Be medicinewise as you’re getting older

As we age the way the body handles and reacts to medicines can gradually change.


These changes need to be taken into account and can affect your health professional’s recommendations regarding the types and doses of medicine that are suitable for you.


It is also common for older people to be taking more than one medicine on a regular basis. Taking multiple medicines can increase a person’s risk of side effects and medicine interactions.


Around 1 in 3 unplanned hospital admissions involving older Australians are due to problems with medicines. Half of these medicine problems could be prevented.


Becoming older can influence how the body is affected by medicines

Age-related changes in the way the body works, as well as changes in the amount of water, fat and muscle in your body, can have important effects on the medicines you take and what they do to you.


These changes can affect:

  • how medicines are removed from your body by your kidneys

  • how medicines are broken down by your liver

  • how and where a medicine is stored in your body.


This means the effect a medicine has on you now could be different to the effect a medicine had when you were younger.


Be mindful of medicine side effects

Age-related changes can increase your risk of experiencing side effects and medicine interactions. Be aware that side effects are often worse when you first take a medicine or if your dose is increased.


If you become more sensitive to medicines as you age, you may:

  • experience stronger effects

  • become more prone to unintended side effects

  • develop harmful medicine interactions.


What does this mean?

Side effects can lead to serious consequences such as falls, broken bones, accidents and hospitalisation.


For example, a dose that would have made you slightly drowsy at a younger age could now make you very drowsy, confused, or unsteady on your feet, and consequently more prone to falls. You may be much less alert or co-ordinated, and unable to carry out complex tasks safely, such as driving.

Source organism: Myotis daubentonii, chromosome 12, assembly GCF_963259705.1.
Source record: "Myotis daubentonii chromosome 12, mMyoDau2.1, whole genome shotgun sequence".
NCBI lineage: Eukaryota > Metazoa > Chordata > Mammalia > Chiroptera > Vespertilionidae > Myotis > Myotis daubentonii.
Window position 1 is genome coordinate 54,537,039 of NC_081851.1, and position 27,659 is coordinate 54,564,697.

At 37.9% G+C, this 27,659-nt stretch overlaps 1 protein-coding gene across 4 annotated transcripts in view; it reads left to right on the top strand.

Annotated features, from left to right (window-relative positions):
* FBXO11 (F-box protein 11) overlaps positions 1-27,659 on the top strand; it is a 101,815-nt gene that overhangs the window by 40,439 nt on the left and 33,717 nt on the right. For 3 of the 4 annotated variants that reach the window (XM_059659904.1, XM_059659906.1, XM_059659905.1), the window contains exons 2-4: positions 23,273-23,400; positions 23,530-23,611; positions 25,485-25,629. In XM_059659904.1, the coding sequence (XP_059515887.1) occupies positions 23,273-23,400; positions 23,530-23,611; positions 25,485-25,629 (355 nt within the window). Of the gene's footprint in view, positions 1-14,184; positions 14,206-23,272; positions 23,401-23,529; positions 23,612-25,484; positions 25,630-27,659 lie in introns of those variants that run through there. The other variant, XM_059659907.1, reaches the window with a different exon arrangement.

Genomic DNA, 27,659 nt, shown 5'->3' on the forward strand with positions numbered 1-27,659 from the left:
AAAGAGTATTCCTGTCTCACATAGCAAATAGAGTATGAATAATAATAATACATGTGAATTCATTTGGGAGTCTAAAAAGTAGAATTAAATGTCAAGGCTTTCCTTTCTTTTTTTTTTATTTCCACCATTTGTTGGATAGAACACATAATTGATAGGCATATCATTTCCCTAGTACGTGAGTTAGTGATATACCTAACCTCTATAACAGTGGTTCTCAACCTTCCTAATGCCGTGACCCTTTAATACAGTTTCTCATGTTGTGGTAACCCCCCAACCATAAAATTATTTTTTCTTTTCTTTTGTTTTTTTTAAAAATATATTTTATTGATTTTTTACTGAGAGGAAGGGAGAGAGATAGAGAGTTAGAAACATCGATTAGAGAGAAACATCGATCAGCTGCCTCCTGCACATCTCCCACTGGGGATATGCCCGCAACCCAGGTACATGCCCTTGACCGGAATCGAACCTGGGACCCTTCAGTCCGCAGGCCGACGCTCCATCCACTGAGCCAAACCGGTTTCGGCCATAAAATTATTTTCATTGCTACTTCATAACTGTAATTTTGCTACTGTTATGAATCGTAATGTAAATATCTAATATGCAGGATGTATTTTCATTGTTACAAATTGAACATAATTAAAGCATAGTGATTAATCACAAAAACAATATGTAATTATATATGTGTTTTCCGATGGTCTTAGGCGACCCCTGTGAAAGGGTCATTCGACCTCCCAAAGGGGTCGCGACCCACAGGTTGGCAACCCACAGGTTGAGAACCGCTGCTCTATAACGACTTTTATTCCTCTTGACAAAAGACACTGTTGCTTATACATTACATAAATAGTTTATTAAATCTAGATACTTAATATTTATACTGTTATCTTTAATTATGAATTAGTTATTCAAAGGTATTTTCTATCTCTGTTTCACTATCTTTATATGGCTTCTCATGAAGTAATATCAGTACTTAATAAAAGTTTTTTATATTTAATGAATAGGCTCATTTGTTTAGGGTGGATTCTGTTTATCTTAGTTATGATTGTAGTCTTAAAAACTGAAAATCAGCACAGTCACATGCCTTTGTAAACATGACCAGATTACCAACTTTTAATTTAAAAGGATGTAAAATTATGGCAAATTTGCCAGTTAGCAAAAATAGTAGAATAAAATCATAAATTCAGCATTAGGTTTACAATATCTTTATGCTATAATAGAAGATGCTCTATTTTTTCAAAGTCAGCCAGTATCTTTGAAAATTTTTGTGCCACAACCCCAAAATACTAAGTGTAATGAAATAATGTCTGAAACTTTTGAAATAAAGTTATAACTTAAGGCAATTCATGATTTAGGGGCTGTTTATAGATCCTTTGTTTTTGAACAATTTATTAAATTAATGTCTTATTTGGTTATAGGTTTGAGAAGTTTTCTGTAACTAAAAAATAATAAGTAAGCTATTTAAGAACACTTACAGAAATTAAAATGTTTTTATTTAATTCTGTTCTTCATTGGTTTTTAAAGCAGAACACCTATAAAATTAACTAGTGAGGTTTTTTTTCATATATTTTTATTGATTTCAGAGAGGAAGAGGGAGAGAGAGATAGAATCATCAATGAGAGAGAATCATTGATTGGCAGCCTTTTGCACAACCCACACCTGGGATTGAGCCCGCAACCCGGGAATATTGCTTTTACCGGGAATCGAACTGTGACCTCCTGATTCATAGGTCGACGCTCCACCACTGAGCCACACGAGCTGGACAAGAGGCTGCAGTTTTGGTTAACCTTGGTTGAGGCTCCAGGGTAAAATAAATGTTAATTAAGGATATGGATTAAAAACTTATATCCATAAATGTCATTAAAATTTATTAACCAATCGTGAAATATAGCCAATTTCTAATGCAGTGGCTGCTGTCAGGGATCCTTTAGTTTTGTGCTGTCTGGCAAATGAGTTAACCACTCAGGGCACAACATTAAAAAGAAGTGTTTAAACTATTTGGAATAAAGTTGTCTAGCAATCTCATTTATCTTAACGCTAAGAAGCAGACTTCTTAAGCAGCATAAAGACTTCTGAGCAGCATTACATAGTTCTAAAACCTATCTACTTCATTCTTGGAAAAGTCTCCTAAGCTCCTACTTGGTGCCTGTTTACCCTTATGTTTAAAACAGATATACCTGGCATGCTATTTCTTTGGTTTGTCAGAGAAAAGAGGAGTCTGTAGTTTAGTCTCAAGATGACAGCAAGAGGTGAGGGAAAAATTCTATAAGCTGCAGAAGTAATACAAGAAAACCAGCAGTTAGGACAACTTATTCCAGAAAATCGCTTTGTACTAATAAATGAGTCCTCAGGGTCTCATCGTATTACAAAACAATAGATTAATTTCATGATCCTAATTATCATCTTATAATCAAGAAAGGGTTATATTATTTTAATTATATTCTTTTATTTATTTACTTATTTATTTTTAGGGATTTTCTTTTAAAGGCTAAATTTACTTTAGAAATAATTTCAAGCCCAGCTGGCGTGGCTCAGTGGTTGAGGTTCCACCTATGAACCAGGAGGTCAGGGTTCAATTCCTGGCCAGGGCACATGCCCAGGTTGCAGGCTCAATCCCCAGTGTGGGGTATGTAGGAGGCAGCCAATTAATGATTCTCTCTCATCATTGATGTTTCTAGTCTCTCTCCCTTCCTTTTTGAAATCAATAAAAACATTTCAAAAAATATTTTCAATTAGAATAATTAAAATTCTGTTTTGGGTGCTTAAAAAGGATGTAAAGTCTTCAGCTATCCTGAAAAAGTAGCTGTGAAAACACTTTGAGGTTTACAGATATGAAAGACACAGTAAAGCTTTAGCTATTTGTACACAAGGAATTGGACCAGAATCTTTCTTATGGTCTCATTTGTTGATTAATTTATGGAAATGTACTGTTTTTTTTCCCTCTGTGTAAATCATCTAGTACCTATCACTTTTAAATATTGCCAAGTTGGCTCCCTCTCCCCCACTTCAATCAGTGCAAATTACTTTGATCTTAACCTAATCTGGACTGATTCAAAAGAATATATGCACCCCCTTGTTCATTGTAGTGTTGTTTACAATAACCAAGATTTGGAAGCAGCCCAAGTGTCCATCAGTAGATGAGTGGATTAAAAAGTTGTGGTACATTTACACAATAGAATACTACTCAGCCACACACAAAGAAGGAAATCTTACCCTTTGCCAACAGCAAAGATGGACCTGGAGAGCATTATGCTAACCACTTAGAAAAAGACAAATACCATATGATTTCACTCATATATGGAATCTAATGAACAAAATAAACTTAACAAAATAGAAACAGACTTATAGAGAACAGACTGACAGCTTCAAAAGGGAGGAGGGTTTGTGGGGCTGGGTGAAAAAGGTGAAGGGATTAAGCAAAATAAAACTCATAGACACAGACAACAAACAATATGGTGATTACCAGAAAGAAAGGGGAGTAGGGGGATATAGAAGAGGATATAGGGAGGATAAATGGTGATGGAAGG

Taking multiple medicines?

About 2 in every 5 Australians aged 50 or over take at least 5 medicines a day. This increases to 2 in every 3 among people 75 years or older.


Generally, if you take more than 5 medicines a day medicines – including prescription, non-prescription (over-the-counter) or complementary medicines – your risk of experiencing side effects and medicine interactions is greatly increased.


Taking multiple medicines can also contribute to medicine mistakes. It’s important to talk to your health professional about the best ways to manage multiple medicines.


How can I be more medicinewise?

Making decisions about medicines when you are older is not always straightforward. Depending on your own health issues and the medicines you take, your doctor or other health professional may need to take greater care to work out which medicine and dose is most appropriate for you.


Always take medicines exactly as prescribed by your doctor and do not adjust dosage without first discussing with your doctor.


Your health professional may recommend you:

  • take a lower dose of some or all of your medicines, or reduce how often you take them

  • take a medicine for a limited period of time

  • not take some medicines or medicine combinations

  • have tests that check your kidney or liver function, or how much medicine is in your body

  • not stand up too quickly, drink alcohol, drive or operate machinery while taking a medicine

  • look out for specific side effects or symptoms so you can act on them.


You can also help prevent medicine problems by:

  • asking your doctor or pharmacist to review your medicines and advise any necessary changes, especially if you are taking multiple medicines

  • keeping a Medicines List

  • talking to your health professional about any changes in how you feel, especially when taking new medicines or doses.


16 October 2015.